In Selexys’ recently completed clinical trial in 200 sickle cell patients, crizanlizumab reduced the number of annual sickle pain crises by ~50% with good safety. This potential breakthrough treatment was honored in December with the keynote presentation slot in front of 20,000 attendees at the American Society for Hematology meeting and a simultaneous publication in the New England Journal of Medicine.

 

In November 2016, following this successful clinical trial, Novartis acquired Selexys for $240M with another $415M in potential milestones upon development and commercial success. This $655M acquisition yielded a 4.0x return upfront to MPM with a potential return of 11.7x if all milestones are achieved. Novartis is well equipped to bring this drug to market in both the US and the developing world to improve the lives of patients with this terrible disease.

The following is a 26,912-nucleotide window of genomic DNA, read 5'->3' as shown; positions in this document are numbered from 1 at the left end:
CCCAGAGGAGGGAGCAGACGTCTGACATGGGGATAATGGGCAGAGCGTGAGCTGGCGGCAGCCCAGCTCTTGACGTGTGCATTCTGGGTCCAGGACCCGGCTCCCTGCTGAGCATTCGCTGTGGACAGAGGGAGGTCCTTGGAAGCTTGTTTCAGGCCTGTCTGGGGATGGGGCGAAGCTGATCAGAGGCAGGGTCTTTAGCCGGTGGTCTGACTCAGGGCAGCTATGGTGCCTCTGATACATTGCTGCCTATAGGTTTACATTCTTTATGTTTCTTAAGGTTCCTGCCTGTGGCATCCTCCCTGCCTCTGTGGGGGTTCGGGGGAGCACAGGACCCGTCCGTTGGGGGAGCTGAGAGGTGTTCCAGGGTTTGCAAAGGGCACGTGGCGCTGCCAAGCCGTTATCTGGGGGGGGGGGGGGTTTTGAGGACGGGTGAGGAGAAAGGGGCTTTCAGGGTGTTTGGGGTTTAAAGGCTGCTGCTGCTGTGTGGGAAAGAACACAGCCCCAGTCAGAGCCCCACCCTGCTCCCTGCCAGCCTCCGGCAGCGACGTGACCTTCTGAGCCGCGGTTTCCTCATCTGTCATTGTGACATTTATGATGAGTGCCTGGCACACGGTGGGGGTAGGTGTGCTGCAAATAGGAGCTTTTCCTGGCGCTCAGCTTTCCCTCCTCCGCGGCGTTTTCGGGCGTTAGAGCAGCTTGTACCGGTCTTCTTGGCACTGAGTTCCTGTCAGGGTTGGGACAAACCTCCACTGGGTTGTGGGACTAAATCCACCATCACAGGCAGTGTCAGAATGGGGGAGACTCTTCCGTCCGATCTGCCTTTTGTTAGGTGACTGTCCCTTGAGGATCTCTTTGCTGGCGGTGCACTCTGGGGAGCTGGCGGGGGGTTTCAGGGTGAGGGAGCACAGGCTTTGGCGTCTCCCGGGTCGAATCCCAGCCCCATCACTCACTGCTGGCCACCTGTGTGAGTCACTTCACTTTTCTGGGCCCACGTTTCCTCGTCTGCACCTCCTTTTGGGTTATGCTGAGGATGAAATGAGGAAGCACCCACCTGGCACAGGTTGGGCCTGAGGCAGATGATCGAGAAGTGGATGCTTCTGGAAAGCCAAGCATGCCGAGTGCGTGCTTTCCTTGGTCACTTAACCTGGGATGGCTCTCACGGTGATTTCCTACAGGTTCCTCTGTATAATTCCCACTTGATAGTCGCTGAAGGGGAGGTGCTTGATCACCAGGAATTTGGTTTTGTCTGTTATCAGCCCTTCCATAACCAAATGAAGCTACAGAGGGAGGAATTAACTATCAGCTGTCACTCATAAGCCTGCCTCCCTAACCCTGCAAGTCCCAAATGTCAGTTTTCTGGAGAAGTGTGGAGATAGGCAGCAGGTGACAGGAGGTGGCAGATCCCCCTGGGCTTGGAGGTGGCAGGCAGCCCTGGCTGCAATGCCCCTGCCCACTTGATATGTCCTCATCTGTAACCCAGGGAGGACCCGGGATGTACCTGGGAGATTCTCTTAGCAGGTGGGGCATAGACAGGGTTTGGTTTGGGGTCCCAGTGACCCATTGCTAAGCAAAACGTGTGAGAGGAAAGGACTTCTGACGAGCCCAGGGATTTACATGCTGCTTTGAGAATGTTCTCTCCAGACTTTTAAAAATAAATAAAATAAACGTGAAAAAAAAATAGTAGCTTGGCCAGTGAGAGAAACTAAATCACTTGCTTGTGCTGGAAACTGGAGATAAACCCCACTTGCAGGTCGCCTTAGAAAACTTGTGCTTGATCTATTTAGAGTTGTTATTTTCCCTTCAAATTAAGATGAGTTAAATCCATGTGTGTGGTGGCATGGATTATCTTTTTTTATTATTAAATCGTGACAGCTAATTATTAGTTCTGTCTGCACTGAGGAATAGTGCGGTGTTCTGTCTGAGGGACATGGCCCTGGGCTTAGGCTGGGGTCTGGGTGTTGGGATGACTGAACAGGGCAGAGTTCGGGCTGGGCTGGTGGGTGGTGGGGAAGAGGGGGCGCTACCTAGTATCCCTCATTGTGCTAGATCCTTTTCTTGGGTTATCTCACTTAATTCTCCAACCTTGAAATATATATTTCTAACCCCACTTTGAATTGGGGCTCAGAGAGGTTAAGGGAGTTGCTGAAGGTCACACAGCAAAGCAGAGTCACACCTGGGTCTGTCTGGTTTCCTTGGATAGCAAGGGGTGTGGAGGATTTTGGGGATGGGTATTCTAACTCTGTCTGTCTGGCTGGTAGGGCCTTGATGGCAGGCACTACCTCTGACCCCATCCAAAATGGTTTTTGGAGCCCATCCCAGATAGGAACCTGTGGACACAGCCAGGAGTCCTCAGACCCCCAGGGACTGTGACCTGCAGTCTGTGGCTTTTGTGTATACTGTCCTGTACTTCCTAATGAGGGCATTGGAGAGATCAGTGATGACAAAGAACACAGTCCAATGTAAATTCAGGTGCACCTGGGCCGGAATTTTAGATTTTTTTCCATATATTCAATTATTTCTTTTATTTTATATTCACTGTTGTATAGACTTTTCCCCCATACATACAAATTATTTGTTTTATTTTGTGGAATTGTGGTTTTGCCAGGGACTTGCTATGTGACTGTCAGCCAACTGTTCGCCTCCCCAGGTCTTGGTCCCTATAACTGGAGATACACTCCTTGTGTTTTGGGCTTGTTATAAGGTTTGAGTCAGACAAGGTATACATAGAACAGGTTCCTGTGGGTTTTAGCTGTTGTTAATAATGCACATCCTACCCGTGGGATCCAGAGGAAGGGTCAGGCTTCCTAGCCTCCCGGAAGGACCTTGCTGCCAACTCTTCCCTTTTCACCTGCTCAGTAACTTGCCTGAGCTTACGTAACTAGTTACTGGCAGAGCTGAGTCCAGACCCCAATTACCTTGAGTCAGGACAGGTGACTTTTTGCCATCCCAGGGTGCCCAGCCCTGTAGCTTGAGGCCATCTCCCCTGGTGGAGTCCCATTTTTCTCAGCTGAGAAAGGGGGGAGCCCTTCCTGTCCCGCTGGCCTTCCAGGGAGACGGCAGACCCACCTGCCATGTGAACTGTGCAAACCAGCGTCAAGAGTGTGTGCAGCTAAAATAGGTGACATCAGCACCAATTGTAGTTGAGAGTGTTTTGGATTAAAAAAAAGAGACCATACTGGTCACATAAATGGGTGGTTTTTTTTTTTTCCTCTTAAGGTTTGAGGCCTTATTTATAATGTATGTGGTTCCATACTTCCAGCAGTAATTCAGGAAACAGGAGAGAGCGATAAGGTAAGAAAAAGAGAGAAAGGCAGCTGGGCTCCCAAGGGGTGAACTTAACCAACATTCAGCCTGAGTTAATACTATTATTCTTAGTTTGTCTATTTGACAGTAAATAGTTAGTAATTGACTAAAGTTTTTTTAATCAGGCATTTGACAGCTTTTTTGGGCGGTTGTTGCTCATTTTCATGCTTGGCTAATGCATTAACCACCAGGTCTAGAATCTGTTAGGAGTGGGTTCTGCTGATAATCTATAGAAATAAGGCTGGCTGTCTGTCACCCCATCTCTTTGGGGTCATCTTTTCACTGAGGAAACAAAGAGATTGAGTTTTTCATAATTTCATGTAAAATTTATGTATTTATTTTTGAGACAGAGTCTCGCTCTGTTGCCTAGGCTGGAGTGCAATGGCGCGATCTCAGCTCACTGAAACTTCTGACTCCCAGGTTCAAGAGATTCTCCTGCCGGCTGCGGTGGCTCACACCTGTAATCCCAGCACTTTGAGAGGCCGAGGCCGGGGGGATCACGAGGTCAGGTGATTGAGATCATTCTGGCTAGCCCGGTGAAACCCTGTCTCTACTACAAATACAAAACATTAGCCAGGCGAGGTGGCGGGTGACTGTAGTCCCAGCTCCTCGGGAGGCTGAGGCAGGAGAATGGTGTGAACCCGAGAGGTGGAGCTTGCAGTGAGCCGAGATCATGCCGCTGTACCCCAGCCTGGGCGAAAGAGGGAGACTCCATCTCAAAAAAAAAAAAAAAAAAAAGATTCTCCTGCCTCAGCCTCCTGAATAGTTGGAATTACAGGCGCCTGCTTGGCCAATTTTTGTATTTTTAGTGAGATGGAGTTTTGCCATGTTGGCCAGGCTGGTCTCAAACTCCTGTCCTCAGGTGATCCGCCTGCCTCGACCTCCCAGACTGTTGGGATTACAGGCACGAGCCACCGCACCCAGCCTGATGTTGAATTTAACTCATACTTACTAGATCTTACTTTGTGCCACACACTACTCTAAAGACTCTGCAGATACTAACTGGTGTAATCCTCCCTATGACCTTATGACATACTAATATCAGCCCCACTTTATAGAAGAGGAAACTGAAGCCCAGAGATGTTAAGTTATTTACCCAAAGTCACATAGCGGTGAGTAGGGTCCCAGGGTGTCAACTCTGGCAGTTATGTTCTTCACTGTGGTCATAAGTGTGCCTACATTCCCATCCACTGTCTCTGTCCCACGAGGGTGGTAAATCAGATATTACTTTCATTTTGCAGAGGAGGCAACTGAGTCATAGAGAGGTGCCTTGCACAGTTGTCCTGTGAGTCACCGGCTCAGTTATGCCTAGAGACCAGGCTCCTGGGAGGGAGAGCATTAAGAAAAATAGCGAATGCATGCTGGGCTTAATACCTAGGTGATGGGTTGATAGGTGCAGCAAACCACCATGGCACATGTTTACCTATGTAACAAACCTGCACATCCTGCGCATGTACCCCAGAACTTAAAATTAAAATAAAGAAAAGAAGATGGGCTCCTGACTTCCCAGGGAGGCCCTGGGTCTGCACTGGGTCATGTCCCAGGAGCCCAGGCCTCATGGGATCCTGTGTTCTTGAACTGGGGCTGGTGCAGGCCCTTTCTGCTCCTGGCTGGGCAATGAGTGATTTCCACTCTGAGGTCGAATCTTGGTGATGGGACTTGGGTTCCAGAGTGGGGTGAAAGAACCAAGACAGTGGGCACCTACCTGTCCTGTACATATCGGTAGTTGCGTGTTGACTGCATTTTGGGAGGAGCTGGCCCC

Prior to the acquisition, Selexys spun-off a second program into a separate company, Tetherex, which continues now with the same management team to develop its promising drug (targeting different selectins) in early clinical development to treat other “sticky cell” diseases including Crohn’s and blood clots. MPM holds a significant ownership stake in Tetherex and continues to actively manage this portfolio company with Todd Foley on the board.

 

INTERESTING FACTS – Absent modern medical care, sickle cell patients often die before having children and passing on the gene, so why hasn’t natural selection eradicated the disease? Patients with two genetically defective hemoglobin genes have sickle cell disease and reduced life expectancy. With only a single defective gene however, the person is normal and free of sickle disease but in addition is significantly protected from malaria. This anti-malaria effect is beneficial to the ~1 in 13 Africans who carry the gene and live in malaria infected countries.

 

*Aptly here, the nickname comes from those enterprising Oklahoma settlers who rushed in to claim land in advance of the competition.